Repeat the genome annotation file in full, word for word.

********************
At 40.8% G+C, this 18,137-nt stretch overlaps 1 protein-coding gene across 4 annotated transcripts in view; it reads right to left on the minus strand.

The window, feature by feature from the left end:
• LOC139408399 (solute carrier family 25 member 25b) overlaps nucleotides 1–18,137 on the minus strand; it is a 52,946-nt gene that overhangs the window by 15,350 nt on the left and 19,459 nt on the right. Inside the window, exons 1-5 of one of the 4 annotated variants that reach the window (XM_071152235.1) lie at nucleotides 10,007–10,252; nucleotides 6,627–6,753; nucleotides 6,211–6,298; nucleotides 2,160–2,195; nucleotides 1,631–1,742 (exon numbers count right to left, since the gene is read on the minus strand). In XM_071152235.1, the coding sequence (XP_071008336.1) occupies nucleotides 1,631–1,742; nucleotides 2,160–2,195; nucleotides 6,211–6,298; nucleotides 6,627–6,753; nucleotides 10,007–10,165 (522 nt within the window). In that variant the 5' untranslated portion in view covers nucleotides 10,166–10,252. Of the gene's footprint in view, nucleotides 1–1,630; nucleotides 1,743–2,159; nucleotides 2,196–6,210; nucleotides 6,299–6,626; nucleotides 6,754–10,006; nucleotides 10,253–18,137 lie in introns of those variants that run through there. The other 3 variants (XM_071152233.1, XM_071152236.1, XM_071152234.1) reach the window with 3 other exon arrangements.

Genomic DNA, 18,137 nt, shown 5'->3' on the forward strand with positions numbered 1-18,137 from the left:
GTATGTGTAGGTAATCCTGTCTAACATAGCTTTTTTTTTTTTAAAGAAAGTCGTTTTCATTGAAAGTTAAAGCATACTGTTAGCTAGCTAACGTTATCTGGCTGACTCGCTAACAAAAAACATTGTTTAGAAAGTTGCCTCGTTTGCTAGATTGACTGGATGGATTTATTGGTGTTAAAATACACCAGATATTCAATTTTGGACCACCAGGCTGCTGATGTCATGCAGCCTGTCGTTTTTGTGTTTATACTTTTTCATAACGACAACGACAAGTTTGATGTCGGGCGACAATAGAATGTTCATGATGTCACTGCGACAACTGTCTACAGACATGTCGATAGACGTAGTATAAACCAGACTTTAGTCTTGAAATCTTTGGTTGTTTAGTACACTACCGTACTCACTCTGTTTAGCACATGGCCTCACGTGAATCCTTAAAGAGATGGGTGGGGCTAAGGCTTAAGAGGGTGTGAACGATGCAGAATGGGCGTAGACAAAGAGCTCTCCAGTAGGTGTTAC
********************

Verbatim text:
At 40.8% G+C, this 18,137-nt stretch overlaps 1 protein-coding gene across 4 annotated transcripts in view; it reads right to left on the minus strand.

The window, feature by feature from the left end:
• LOC139408399 (solute carrier family 25 member 25b) overlaps nucleotides 1–18,137 on the minus strand; it is a 52,946-nt gene that overhangs the window by 15,350 nt on the left and 19,459 nt on the right. Inside the window, exons 1-5 of one of the 4 annotated variants that reach the window (XM_071152235.1) lie at nucleotides 10,007–10,252; nucleotides 6,627–6,753; nucleotides 6,211–6,298; nucleotides 2,160–2,195; nucleotides 1,631–1,742 (exon numbers count right to left, since the gene is read on the minus strand). In XM_071152235.1, the coding sequence (XP_071008336.1) occupies nucleotides 1,631–1,742; nucleotides 2,160–2,195; nucleotides 6,211–6,298; nucleotides 6,627–6,753; nucleotides 10,007–10,165 (522 nt within the window). In that variant the 5' untranslated portion in view covers nucleotides 10,166–10,252. Of the gene's footprint in view, nucleotides 1–1,630; nucleotides 1,743–2,159; nucleotides 2,196–6,210; nucleotides 6,299–6,626; nucleotides 6,754–10,006; nucleotides 10,253–18,137 lie in introns of those variants that run through there. The other 3 variants (XM_071152233.1, XM_071152236.1, XM_071152234.1) reach the window with 3 other exon arrangements.

Genomic DNA, 18,137 nt, shown 5'->3' on the forward strand with positions numbered 1-18,137 from the left:
GTATGTGTAGGTAATCCTGTCTAACATAGCTTTTTTTTTTTTAAAGAAAGTCGTTTTCATTGAAAGTTAAAGCATACTGTTAGCTAGCTAACGTTATCTGGCTGACTCGCTAACAAAAAACATTGTTTAGAAAGTTGCCTCGTTTGCTAGATTGACTGGATGGATTTATTGGTGTTAAAATACACCAGATATTCAATTTTGGACCACCAGGCTGCTGATGTCATGCAGCCTGTCGTTTTTGTGTTTATACTTTTTCATAACGACAACGACAAGTTTGATGTCGGGCGACAATAGAATGTTCATGATGTCACTGCGACAACTGTCTACAGACATGTCGATAGACGTAGTATAAACCAGACTTTAGTCTTGAAATCTTTGGTTGTTTAGTACACTACCGTACTCACTCTGTTTAGCACATGGCCTCACGTGAATCCTTAAAGAGATGGGTGGGGCTAAGGCTTAAGAGGGTGTGAACGATGCAGAATGGGCGTAGACAAAGAGCTCTCCAGTAGGTGTTAC